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Apple & Carrot Diet

by
author image Sandi Busch
Sandi Busch received a Bachelor of Arts in psychology, then pursued training in nursing and nutrition. She taught families to plan and prepare special diets, worked as a therapeutic support specialist, and now writes about her favorite topics – nutrition, food, families and parenting – for hospitals and trade magazines.
Apple & Carrot Diet
Large apple in the palm of a woman's hand Photo Credit DAJ/amana images/Getty Images

With their hunger-satisfying fiber and low caloric content, apples and carrots can help you lose weight. They might even provide a significant amount of your daily nutrients, but that depends on how much of them you consume. In spite of their nutritional benefits, to stay healthy while following an apple and carrot diet, you’ll need to add protein, fats and even a few extra calories in the form of complex carbs.

Calorie Considerations

Any successful weight-loss plan depends on consuming fewer calories than you burn throughout the day. On the flip side, you also need enough calories to supply the energy that keeps you active and healthy. One large apple has 116 calories, while a large carrot contributes 30 calories. If you ate 10 apples and 10 carrots daily, you would consume 1,460 calories. Your body needs a minimum amount of calories for basic life support and to keep metabolism running. Women should get at least 1,200 calories daily, while men need a minimum of 1,800 calories, according to the American College of Sports Medicine. Don't consume fewer calories unless it's under the supervision of your physician.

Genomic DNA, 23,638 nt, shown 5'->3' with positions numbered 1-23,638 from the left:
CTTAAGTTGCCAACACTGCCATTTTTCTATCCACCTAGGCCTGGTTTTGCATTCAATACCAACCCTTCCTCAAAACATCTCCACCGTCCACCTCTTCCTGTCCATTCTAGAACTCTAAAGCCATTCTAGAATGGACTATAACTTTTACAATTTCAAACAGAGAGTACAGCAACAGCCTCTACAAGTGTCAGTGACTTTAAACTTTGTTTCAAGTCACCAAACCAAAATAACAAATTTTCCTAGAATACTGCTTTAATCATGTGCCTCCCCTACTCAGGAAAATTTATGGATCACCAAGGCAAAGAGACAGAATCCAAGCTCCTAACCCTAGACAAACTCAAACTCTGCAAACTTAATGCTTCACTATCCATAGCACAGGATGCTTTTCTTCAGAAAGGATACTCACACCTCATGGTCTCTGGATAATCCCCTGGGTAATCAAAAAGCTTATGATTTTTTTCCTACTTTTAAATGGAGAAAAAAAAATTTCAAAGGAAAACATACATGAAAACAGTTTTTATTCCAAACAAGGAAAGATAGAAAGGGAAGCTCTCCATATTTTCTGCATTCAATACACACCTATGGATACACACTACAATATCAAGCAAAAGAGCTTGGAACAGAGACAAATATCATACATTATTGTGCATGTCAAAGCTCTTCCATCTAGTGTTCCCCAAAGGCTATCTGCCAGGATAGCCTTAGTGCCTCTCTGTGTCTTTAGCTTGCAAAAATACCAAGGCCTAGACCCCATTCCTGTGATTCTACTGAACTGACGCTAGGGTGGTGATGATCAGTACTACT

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Nutrients in Apples and Carrots

An apple and carrot diet can easily provide your daily fiber, vitamin C, vitamin A and vitamin K. One large carrot exceeds the recommended daily intake for vitamin A. If you ate five large apples and five carrots, you would get about 100 percent of the daily value for fiber, vitamin C and vitamin K, based on a 2,000-calorie-a-day diet. Ten apples and 10 carrots daily supply enough carbohydrate, potassium and vitamin B-6. Since a standard apple and carrot diet doesn’t exist, you’re free to create your own plan, but you’ll need to eat a lot to get the nutrients required to support your metabolism.

Diet Shortcomings

An apple and carrot diet lacks four vital nutrients: protein, fats, vitamin D and vitamin B-12. Your body stores vitamins D and B-12, so you won’t become deficient if you limit the length of the diet. A healthy diet includes essential fatty acids, such as omega-3 fatty acids from fish, walnuts and canola oil. Even if you want to follow a low-fat diet, 20 percent to 35 percent of your total calories should come from unsaturated fats, according to the Institute of Medicine. Ten apples and 10 carrots only provide 20 percent of the daily value for protein. Every part of your body depends on a daily supply of protein, which means this diet needs an extra source of protein. A minimum of 10 percent of your daily calories should come from proteins.

Healthy Balance

Creating a balanced apple and carrot diet is tricky because the amount you eat of each one makes a difference. For example, apples contain significantly more carbohydrates, fiber and vitamin C than carrots. If you eat more carrots than apples, you’ll end up with a deficiency of these nutrients. To ensure your health, don't stay on this diet for more than a few days without consulting a registered dietitian or your health care provider. Fill in missing nutrients with a salad made from apples, carrots, walnuts, raisins, leafy greens and a little lemon and olive oil. Add white beans or chicken to your salad for protein. Try mixing quinoa with apples and carrots. Quinoa provides complete protein, complex carbs and 111 calories in 1/2 cup. Consider taking supplements if your diet is short on nutrients.

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References

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